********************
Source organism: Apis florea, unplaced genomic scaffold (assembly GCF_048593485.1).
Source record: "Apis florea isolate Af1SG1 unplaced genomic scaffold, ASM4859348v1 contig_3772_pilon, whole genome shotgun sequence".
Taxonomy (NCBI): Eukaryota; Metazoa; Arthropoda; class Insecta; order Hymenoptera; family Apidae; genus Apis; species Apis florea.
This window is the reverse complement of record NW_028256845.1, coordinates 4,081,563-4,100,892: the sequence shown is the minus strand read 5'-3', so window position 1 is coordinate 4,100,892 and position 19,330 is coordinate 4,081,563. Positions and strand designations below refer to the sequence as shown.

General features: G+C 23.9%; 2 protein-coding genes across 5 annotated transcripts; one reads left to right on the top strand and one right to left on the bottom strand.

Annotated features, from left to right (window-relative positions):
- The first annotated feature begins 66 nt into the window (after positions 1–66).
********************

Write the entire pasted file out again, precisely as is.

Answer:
Source organism: Apis florea, unplaced genomic scaffold (assembly GCF_048593485.1).
Source record: "Apis florea isolate Af1SG1 unplaced genomic scaffold, ASM4859348v1 contig_3772_pilon, whole genome shotgun sequence".
Taxonomy (NCBI): Eukaryota; Metazoa; Arthropoda; class Insecta; order Hymenoptera; family Apidae; genus Apis; species Apis florea.
This window is the reverse complement of record NW_028256845.1, coordinates 4,081,563-4,100,892: the sequence shown is the minus strand read 5'-3', so window position 1 is coordinate 4,100,892 and position 19,330 is coordinate 4,081,563. Positions and strand designations below refer to the sequence as shown.

General features: G+C 23.9%; 2 protein-coding genes across 5 annotated transcripts; one reads left to right on the top strand and one right to left on the bottom strand.

Annotated features, from left to right (window-relative positions):
- The first annotated feature begins 66 nt into the window (after positions 1–66).